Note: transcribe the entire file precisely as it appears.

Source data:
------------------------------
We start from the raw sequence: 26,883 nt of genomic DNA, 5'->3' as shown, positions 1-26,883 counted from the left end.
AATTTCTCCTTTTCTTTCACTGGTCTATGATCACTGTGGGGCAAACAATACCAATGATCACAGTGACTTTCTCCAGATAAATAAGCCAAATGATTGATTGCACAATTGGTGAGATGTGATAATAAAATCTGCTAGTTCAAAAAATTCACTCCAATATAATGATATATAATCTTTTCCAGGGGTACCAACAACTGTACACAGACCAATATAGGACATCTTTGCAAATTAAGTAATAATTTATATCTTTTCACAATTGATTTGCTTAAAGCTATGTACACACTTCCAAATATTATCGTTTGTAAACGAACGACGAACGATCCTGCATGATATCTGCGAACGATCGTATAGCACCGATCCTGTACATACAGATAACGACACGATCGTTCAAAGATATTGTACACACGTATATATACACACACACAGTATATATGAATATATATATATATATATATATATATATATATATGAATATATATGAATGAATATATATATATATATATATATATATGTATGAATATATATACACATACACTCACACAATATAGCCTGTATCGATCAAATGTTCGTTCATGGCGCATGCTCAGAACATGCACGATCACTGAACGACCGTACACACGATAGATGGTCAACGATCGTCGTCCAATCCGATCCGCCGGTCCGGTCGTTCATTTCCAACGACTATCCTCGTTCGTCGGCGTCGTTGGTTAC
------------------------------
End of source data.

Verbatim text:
We start from the raw sequence: 26,883 nt of genomic DNA, 5'->3' as shown, positions 1-26,883 counted from the left end.
AATTTCTCCTTTTCTTTCACTGGTCTATGATCACTGTGGGGCAAACAATACCAATGATCACAGTGACTTTCTCCAGATAAATAAGCCAAATGATTGATTGCACAATTGGTGAGATGTGATAATAAAATCTGCTAGTTCAAAAAATTCACTCCAATATAATGATATATAATCTTTTCCAGGGGTACCAACAACTGTACACAGACCAATATAGGACATCTTTGCAAATTAAGTAATAATTTATATCTTTTCACAATTGATTTGCTTAAAGCTATGTACACACTTCCAAATATTATCGTTTGTAAACGAACGACGAACGATCCTGCATGATATCTGCGAACGATCGTATAGCACCGATCCTGTACATACAGATAACGACACGATCGTTCAAAGATATTGTACACACGTATATATACACACACACAGTATATATGAATATATATATATATATATATATATATATATATATGAATATATATGAATGAATATATATATATATATATATATATATGTATGAATATATATACACATACACTCACACAATATAGCCTGTATCGATCAAATGTTCGTTCATGGCGCATGCTCAGAACATGCACGATCACTGAACGACCGTACACACGATAGATGGTCAACGATCGTCGTCCAATCCGATCCGCCGGTCCGGTCGTTCATTTCCAACGACTATCCTCGTTCGTCGGCGTCGTTGGTTAC